The nose gear doors are to be set at about 30 degrees angle.
 The lower dive flaps recesses are inaccurate on the inside. So some improvement here is recommended; there is a v-shaped gap between the pair. These dive flaps are mostly seen drooped on parked T-33's though they are electrically driven with 2 possible positions: up or fully down. Their actuators can be made from plastic rod. If you want dive flaps closed, it is better to install them and than putty and sand the area flush. Suggest than the dive flaps with soft pencil outlines.
 The moulded ailerons have a far too big wide, they should have a wide of 32 mm in 1/72; this can be corrected easily with closing the inside aileron outlines with putty and inscribing new lines. New aileron edges were cut with the razor saw to add realism.
Than ailerons were also enscribed deeper with an OLFA P-cutter as were the flap outlines in the lower wing.
 The Hasegawa Fletcher 230 gallon wing tip tanks kit are very inaccurate. The tanks in the Hasegawa kit have a diameter of 8,2 mm which should be about 9,3 mm and also have incorrect tank fins. Their much too small volume really makes a difference and the only option is to find other tanks.
It appears that the early T-33's could also fly with the Misawa tanks as used on the P-80. If you want those, the Misawa tanks can be found in the 1/72 Airfix P-80 Shooting Star kit. (Airfix promised to re-release this kit in 2022 again). The photo below shows the T-33 at top and the Airfix P-80 wing lower with its Misawa tank:
The other option is not to install wing tip tanks at the Hasegawa T-33 model. Though seen rarely, the T-33 could fly without these wing tip tanks; in that case 2 small about 2 mm wing tip extensions should be added to the kit wing, this can be done with plastic card and putty.
 T-33's had electrically driven wing flaps. Most photos show that parked T-33 have their flaps lowered. There is a "control surfaces lock" in the actual T-33 cockpit but I suspect many pilots kept the flaps drooped after landing to ease maintenance and inspection. So it is up to the modeller to decide how to show the model. All 1/72 T-33 kits have closed up flaps, so I you want drooped flaps you will need to do some surgency and scratch building.
 The cockpit interior is painted mainly medium grey with small black dots and the kit instrument decals. The kit seats are not that bad at all, real T-33's had simple jettisonable seats (so not a so called ejection seat with rocket motor). The old style seat had red head rests and dark or medium grey frames and tan or olive green harnesses that can be suggested with painted tape slices.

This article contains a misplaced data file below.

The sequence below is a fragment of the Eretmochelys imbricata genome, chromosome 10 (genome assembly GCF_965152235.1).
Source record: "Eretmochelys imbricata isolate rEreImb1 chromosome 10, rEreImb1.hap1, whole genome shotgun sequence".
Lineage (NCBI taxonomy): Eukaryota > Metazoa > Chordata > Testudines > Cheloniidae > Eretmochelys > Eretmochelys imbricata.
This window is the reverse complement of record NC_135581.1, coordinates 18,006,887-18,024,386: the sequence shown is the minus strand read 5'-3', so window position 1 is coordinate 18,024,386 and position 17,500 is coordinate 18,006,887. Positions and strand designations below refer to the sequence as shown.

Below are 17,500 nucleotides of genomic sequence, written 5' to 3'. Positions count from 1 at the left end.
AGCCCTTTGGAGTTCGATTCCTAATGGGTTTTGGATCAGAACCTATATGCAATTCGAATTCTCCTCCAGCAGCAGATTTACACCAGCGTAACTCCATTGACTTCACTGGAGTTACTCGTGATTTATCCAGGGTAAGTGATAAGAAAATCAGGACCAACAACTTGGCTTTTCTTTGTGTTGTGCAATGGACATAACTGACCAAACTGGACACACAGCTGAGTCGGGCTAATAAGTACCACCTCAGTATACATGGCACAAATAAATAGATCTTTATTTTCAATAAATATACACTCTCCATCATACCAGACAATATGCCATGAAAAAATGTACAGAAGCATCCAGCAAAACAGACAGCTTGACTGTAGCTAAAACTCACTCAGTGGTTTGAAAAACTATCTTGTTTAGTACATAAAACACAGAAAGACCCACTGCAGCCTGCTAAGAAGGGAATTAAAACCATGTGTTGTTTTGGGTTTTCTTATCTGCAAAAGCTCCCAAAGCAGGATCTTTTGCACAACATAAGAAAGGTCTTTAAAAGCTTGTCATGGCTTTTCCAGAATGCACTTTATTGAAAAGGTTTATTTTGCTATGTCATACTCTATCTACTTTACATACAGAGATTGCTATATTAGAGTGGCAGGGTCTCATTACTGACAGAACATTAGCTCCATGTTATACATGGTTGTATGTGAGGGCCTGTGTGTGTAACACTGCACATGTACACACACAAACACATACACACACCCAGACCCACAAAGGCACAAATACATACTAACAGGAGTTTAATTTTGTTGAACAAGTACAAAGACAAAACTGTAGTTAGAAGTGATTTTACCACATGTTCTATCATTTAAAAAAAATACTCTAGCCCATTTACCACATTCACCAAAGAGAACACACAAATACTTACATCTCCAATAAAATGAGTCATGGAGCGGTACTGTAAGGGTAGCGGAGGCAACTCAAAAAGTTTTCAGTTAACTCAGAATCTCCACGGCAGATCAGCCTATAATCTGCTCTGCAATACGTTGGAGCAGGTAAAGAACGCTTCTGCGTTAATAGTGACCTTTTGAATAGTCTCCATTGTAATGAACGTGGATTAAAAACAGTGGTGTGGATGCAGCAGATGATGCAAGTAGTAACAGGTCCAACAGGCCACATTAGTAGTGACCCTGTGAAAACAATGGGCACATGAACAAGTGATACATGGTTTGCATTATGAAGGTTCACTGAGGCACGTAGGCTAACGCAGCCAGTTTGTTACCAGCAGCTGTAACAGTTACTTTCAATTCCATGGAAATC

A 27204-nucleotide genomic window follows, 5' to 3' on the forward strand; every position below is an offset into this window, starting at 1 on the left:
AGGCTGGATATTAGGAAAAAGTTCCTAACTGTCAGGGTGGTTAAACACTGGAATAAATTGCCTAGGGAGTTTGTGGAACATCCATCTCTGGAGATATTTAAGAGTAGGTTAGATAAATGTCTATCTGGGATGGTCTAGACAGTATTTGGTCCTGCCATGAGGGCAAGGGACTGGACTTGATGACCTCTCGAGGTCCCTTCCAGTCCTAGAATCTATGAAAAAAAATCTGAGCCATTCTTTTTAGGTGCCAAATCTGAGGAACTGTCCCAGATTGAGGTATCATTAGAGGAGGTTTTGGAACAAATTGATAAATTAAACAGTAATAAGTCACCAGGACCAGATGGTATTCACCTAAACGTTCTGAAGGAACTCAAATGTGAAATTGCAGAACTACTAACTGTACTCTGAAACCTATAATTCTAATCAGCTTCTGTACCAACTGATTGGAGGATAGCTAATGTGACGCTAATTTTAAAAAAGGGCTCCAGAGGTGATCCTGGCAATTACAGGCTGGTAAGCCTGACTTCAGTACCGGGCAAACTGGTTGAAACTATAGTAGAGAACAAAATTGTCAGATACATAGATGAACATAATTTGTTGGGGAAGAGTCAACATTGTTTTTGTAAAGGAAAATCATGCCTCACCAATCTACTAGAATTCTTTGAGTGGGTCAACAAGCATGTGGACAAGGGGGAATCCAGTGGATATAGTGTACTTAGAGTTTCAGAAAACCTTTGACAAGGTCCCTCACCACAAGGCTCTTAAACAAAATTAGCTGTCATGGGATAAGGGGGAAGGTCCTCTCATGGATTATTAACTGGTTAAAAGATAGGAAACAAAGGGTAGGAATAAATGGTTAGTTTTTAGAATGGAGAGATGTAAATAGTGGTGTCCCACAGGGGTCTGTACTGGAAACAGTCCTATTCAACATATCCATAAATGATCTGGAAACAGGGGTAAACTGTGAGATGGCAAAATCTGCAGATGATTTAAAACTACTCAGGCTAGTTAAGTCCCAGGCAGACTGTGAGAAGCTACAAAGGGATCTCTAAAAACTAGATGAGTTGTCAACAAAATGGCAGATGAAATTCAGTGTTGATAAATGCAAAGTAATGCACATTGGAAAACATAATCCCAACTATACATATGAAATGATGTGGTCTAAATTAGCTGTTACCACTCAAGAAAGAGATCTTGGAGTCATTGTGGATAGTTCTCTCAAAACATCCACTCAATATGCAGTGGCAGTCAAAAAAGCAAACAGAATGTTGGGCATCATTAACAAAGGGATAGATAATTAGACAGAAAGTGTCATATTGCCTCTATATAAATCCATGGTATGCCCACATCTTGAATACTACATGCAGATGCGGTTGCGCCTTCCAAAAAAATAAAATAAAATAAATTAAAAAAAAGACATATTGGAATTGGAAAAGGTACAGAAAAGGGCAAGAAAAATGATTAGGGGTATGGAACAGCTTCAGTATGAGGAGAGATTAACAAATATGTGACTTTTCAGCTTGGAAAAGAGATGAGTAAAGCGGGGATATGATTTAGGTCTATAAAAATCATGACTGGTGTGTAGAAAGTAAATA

NOTE: there are a few after market sets for the T-33, such as from Pavla S 72018 for 1 resin seat. But these resin seat looks far too small.
Other tips when building the Hasegawa T-33 kit:
- the model needs nose weight to avoid "tail sitting".
- inscribe a pair of small missing vents/ grills on each side of the intake.
- T-33's have at least 4 small anti-collision lights; these can be made from very tiny bits of clear red and clear blue plastic. They are located just forward of the outside aileron edges on both upper and lower wing surfaces (and anti-collision lights are seen on the outsides of the wing tip tanks). On the spine a clear anti-collision light was set and at the belly aft of the wing (so not red).
- In the kit a tiny pitot tube below the nose is missing. This can be made from scrap as well as the small antenna in front of the nose gear and a larger antenna aft of the nose gear bay.
It was decided to make a few Hasegawa T-33's even though they are rather old and improve these a bit.
The fit of the first Hasegawa kit which was an early manufactured release is surprisingly good. I tried to retain the few raised panel lines and the cockpit will be set closed.
The fuselage halves were joined, but first the cockpit sides on the inside closed with card and white glue. Cockpit detailling will be done later. The wing was set and the fit was not that bad. Ailerons were adjusted as described above and a vent/ grill inscribed at the intake sides.
The model needs nose weight, than set the nose part #7. Some putty and sanding was than done at wing joints, intakes and tail fin.
The model was checked for any flaws and got an airbrushed base grey coat with Revell Aqua 75 grau acrylic.